What is Considered a HIPAA Breach

What is Considered a HIPAA Breach

by Yenny (SU)

In order to prevent irreparable financial and reputational harm to your company, it’s worth having a healthy discussion with your employees about what is considered a breach of HIPAA. According to the U.S. Department of Health & Human Services (HHS), a breach of Protected Health Information (PHI) is defined as “an impermissible use or disclosure under the Privacy Rule that compromises the security or privacy of the protected health information. In order to understand Health Insurance Portability and Accountability Act (HIPAA), you must comprehend the Privacy, Security, and Breach Notification Rules.

The Privacy rule (a federal law) sets the standards for when PHI can be used or disclosed electronically, written, or orally.1 When you’ve gone to a routine doctor’s visit, you may have noticed on one of the required forms requests for permission to disseminate information about your health or prescriptions to someone other than you. For example, should you be unable to pick-up your prescription, or answer a call regarding your condition – would you be okay with your husband or mother receiving that feedback instead? These guidelines are put into place to prevent sensitive information from getting into the wrong hands. There is a wide range of organizations that must comply with this Privacy Rule, from your Primary Care Physician and health insurance company which have direct access – to business associates that require limited access to PHI to do their jobs (think: accountants or IT specialists).2 

In order to comply with the HIPAA Security Rule, an organization must follow required safeguards to ensure that they protect electronic health information in their organization’s IT systems.   

Electronic PHI is considered vulnerable to breaches if it has not been made unworkable, unreadable, or indecipherable to unauthorized prying eyes or ears. But, what does this really mean for businesses? HHS has put in place guidelines as to how to destroy (paper files) or encrypt (electronic information). Encryption – the extensive, algorhythmic process that goes beyond mere passwords, is not mandatory; however, that determination is made by conducting a HIPAA Security Risk Assessment.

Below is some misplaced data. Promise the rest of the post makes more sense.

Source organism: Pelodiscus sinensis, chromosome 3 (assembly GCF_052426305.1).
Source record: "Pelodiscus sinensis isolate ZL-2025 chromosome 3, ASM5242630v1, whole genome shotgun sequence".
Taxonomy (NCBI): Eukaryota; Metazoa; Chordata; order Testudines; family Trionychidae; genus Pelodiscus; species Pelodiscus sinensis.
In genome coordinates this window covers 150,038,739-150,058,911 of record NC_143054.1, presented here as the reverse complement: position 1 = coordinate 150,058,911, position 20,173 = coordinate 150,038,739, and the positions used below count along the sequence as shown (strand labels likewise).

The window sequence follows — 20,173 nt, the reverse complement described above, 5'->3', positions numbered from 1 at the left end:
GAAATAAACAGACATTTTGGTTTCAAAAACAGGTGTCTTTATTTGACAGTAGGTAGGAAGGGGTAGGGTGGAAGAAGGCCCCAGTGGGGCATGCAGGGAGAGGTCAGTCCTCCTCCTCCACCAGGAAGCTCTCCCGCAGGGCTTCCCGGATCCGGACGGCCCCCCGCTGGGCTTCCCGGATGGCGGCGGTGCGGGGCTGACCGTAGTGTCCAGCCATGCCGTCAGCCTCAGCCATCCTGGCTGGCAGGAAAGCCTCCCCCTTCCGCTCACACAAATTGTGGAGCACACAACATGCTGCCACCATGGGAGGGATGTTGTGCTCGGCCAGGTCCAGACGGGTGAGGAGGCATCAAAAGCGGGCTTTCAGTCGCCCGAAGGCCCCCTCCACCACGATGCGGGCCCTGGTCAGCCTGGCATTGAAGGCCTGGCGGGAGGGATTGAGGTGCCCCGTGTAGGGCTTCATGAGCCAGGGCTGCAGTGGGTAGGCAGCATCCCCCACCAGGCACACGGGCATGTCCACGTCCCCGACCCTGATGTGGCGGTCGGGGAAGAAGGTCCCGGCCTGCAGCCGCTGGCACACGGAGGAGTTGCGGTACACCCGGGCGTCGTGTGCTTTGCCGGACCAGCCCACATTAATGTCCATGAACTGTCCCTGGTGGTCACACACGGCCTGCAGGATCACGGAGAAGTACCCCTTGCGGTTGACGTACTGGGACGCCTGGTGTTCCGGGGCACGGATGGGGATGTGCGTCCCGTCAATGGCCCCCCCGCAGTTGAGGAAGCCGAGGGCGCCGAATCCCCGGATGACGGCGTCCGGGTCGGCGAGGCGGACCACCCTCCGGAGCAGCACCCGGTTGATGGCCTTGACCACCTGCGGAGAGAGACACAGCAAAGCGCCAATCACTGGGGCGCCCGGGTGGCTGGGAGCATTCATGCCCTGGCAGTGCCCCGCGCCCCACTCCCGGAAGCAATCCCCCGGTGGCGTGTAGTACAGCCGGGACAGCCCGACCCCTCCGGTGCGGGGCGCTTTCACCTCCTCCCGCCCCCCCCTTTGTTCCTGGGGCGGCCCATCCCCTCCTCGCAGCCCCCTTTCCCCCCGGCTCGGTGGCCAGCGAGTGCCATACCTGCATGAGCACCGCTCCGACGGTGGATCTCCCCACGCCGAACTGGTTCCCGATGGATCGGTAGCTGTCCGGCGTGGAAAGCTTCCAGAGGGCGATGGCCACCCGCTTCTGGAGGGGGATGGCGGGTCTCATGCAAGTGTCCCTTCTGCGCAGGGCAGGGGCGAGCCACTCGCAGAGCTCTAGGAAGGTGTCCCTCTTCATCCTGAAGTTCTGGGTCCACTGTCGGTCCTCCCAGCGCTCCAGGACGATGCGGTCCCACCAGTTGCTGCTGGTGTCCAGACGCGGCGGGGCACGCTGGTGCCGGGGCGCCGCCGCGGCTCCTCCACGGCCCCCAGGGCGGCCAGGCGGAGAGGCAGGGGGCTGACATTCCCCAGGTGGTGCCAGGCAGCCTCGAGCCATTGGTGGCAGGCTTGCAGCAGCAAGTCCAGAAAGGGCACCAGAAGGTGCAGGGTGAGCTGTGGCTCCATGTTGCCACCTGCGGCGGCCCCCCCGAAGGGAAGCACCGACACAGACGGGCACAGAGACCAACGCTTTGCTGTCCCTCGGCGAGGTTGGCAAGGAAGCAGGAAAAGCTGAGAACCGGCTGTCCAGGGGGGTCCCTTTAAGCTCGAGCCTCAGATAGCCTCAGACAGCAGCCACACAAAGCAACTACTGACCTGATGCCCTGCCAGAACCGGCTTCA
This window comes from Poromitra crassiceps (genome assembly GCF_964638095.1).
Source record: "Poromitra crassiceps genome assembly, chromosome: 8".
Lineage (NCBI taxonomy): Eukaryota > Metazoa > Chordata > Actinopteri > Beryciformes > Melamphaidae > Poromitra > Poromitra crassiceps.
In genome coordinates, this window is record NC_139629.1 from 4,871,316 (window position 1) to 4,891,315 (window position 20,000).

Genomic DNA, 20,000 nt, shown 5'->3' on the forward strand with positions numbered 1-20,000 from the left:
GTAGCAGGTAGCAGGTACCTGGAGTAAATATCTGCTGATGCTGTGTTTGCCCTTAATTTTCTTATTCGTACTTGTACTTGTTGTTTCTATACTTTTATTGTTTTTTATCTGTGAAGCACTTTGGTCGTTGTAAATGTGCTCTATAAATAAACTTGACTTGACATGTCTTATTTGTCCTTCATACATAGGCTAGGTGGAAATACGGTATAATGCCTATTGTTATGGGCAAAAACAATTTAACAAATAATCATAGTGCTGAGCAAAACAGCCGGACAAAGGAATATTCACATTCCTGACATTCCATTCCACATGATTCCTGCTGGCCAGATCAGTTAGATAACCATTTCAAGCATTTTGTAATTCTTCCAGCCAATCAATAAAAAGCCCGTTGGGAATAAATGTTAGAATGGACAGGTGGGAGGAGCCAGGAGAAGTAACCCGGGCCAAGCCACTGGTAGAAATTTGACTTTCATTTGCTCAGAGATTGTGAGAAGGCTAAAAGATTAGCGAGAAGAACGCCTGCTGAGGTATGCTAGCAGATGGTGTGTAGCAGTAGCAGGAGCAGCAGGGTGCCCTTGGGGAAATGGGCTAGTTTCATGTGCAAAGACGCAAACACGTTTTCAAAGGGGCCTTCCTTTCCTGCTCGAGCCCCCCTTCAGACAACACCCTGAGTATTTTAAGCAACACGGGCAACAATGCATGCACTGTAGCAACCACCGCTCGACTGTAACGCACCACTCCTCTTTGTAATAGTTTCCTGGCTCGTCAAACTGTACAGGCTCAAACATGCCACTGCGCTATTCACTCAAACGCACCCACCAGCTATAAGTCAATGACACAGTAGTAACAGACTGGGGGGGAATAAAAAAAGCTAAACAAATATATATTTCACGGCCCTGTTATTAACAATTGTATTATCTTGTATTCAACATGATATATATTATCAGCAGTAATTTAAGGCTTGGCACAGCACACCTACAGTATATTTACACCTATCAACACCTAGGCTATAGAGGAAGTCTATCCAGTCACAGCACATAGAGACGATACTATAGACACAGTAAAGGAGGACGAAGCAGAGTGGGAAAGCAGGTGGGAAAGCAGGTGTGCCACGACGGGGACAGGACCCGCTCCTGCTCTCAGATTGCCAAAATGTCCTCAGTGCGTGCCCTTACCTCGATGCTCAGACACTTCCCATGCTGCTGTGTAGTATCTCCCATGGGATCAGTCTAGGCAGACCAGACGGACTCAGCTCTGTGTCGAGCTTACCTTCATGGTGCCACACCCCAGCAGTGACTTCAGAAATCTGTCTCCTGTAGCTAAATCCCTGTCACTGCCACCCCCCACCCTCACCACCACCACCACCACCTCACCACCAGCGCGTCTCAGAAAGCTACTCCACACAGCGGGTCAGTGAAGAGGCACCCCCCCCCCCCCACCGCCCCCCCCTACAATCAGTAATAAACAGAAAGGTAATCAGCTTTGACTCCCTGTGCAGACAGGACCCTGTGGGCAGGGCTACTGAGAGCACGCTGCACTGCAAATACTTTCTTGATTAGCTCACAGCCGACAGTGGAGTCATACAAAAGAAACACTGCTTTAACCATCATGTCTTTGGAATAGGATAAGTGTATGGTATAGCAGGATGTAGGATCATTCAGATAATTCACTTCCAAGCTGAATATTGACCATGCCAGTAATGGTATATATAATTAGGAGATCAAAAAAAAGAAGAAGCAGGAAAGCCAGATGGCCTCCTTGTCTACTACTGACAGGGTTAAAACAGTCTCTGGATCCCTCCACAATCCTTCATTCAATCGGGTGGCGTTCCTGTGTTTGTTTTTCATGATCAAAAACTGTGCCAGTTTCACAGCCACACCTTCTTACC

Should your employee loose a laptop or device with valuable (and unencrypted) information, or open an email from a work computer which led to a malware or ransomware attack – this mistake is considered a HIPAA breach.3 Just take the University of Massachusetts Amherst (UMass) that agreed to settle potential HIPAA violations because a workstation was infected with malware that resulting in the impermissible disclosure of electronic protected health information (ePHI).  UMass settled with HHS with a monetary payment of $650,000. 

When it comes to minimizing the negative effects of a breach, time is of the essence. Not meeting the required notification timeline for reporting a HIPAA breach can result in HHS opening an investigation. For breaches exposing any PHI of more than 500 patients, HHS requires a breach notification be made without unreasonable delay and in no case later than 60 days following a breach. 

Providing your employees with adequate information about how HIPAA breaches are caused and providing best practices to prevent them from occurring is critical. Colington Consulting is an industry leader in HIPAA compliance requirements.  From HIPAA Security Awareness Trainings to implementing required policies and procedures, their experts are well experienced in regulatory compliance. To help your organization to prevent HIPAA data breaches from occurring, schedule a free, initial consultation. For more information or schedule your consultation, call 800-733-6379.